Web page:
The ability to detect heat cycles among your cows and heifers is invaluable if you want to ensure your herd’s reproductive performance. Failure to detect when cows are in heat and breeding cows that aren’t in heat is a major contributor to low fertility and economic loss for producers. Determining the optimum time — estrus — to artificially inseminate your herd early in the breeding season can reduce your calving intervals and decrease your semen expense.
Understanding the Estrous Cycle
A cow’s reproductive cycle can be divided into four phases — proestrus, estrus, metestrus and diestrus. The shortest interval, estrus, marks the 24-hour period when the cow is the most fertile. These heat periods occur every 21 days.
During estrus, the cow is influenced by increased levels of estrogen, causing her to display signs that she is in heat. Within the first 24 hours of these initial signs, an egg is released and ovulation begins. If the egg is not fertilized, the cow will move into the next phase of its cycle and you’ll have to wait another 21 days. If the cow is mated during estrus, the chances of fertilization and pregnancy average between 50 and 70 percent, according to Texas A&M Extension.
By recognizing early signs of your cow’s heat cycle, you can ensure you won’t miss estrus, increasing your chances of success.
Recognizing signs of heat
There are several behavioral signs of estrus, also called standing heat. The average heat duration is between 15 and 18 hours but may vary from 8 to 30 hours, according to Penn State Extension. The signs are the same, but generally more pronounced in heifers than in cows.
During calving season, look for these signs to identify when members of your herd will enter estrus:
Standing to be mounted. The most common and accurate sign of estrus is standing to be mounted by other cows and moving forward with the weight of the mounting cow. Cows that move away from an attempted mount are not in estrus. A cow usually stands to be mounted 20 to 55 times during her reproductive cycle, according to Penn State Extension.
Mounting other cows. The act of mounting other cows may be a sign the cow is in heat or approaching heat. Although it’s not a primary sign of heat, you should watch cows exhibiting this behavior closely for standing behavior.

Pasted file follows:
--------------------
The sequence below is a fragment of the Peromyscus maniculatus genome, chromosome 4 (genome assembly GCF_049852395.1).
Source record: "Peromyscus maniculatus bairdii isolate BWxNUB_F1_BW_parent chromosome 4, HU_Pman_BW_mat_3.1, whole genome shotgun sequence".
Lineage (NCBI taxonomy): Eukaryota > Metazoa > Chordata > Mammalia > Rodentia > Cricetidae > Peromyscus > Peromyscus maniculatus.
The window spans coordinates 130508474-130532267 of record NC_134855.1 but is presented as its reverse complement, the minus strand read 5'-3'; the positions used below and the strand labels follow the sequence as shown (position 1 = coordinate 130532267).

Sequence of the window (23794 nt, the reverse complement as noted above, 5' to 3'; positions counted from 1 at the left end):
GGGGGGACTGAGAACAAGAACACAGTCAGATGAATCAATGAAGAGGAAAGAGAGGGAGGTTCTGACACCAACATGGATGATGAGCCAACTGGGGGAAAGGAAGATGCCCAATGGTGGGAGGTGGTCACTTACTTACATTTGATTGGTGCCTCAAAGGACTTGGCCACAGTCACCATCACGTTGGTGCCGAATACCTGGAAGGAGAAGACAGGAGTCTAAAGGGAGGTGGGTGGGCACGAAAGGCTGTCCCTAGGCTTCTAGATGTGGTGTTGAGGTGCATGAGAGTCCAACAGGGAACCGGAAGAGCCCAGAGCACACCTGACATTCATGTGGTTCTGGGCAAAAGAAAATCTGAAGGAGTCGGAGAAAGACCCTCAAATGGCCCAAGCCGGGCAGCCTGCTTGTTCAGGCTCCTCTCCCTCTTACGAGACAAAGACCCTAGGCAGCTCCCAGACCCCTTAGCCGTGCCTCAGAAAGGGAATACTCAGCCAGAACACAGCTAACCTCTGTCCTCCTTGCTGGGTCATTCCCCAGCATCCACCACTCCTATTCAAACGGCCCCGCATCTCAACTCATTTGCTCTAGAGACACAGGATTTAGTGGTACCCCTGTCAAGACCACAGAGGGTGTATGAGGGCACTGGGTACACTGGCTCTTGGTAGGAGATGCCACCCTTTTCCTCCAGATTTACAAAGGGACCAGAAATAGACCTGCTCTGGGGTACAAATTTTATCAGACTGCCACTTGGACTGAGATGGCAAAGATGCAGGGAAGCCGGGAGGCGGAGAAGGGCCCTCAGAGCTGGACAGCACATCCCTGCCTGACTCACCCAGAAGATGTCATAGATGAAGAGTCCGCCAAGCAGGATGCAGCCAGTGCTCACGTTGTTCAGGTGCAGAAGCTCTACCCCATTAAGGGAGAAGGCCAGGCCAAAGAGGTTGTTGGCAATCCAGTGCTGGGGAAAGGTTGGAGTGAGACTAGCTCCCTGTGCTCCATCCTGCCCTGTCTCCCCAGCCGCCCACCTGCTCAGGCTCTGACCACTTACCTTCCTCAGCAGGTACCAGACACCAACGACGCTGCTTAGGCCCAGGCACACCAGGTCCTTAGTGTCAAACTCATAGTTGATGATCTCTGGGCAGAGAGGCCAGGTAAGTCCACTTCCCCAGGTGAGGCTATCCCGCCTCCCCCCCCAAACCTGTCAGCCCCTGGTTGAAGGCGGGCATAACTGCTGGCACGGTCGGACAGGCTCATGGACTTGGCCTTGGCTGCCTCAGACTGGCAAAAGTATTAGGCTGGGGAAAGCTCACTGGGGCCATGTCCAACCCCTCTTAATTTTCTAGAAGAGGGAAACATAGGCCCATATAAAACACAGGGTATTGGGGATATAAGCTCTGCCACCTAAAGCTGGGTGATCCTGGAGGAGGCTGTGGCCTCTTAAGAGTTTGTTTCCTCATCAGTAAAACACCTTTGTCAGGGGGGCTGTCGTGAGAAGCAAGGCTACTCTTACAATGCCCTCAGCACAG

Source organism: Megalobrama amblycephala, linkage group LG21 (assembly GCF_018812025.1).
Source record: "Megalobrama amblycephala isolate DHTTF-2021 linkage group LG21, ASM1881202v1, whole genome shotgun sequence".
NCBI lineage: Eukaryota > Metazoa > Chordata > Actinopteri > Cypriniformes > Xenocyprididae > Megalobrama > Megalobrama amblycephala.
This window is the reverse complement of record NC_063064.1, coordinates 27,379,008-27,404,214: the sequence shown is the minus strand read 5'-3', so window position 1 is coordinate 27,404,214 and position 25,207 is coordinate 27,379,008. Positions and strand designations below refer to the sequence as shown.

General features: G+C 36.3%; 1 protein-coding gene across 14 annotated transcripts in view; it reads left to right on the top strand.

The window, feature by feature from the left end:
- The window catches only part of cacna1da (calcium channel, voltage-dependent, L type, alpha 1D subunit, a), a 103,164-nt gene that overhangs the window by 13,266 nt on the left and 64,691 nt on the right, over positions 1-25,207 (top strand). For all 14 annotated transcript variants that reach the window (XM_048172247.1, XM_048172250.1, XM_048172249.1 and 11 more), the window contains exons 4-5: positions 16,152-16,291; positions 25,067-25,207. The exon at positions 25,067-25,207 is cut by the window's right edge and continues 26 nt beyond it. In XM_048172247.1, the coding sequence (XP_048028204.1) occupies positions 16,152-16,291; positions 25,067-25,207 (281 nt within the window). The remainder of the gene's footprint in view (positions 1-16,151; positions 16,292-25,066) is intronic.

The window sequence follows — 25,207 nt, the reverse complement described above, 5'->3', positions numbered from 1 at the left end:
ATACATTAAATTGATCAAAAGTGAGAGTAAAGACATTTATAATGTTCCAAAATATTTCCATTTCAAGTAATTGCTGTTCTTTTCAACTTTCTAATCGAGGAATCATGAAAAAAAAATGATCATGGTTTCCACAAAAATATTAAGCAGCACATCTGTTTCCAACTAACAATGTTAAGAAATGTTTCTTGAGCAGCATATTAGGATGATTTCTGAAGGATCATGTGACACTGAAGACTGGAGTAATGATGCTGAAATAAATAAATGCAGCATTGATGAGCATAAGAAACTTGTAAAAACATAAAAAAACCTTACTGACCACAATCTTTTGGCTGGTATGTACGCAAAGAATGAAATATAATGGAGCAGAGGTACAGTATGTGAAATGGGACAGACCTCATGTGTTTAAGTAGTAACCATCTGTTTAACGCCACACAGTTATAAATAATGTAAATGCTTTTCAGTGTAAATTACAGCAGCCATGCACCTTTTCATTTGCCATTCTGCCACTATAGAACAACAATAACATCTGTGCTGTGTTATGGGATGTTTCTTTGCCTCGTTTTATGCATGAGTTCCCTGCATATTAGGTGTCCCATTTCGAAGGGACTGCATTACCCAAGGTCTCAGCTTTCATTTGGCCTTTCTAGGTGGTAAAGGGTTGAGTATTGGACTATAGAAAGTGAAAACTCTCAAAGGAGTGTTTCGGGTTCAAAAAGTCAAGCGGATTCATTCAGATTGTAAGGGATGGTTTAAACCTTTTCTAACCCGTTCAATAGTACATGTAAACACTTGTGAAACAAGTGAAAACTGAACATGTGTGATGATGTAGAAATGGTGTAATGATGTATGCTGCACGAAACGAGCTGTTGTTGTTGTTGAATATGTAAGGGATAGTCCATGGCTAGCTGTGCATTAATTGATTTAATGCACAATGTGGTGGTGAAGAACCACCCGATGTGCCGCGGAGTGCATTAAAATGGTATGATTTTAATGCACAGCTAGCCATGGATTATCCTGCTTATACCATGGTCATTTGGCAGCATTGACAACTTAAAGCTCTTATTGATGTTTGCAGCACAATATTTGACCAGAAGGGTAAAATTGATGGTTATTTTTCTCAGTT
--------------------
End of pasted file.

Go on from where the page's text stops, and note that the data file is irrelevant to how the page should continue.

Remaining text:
Mucus discharge. Mucus is an indirect result of elevated estrogen levels during estrus. You may observe long viscous, clear elastic strands of mucus hanging from the vulva or smeared mucus on the cow’s tail, thighs, flanks or perineal region. However, mucus sometimes won’t appear externally until a cow is palpated during insemination.
Swelling and reddening of the vulva. During heat, the vulva swells and becomes moist and red on the interior. However, these symptoms appear before heat and remain for a short period after, so alone, they are not a precise indicator of estrus.
Bellowing, restlessness and trailing. Cows in heat are more restless and alert, standing when their herd mates are laying down resting, trailing behind to try to mount other cows and bellowing more frequently. Cows behaving this way should be monitored closely for standing behavior.
Rubbed tailhead hair and dirty flanks. When cows have been ridden the hair on their tailed and rump will be fluffed-up, rubbed or matted, and their skin may be exposed. Additionally, their legs and flanks may be smeared with mud or manure.
Chin resting and back rubbing. Before mounting, a cow will rest or rub its chin on the rump or back of the cow it wants to mount. If you observe this behavior, both cows should be monitored for mounting and standing behavior.
Sniffing and licking. Sniffing and licking the genitalia of other cows occurs much more frequently with cows before and during estrus.
Head raising and lip curling. This activity follows sniffing and occurs more frequently when the cow being sniffed is in heat and urinates.
Decreased feed intake. During their reproductive cycle, cows spend less time feeding.
Metestrous bleeding. Some cows and most heifers will have a bloody mucus discharge one to three days after estrus, signifying the cow has moved into the next phase of its reproductive cycle, metestrus. If you observe metestrous bleeding, you should monitor the cow closely for a return to estrus in 18 or 19 days. However, it’s important to note this symptom is variable and won’t always be observed from one cow to the next.
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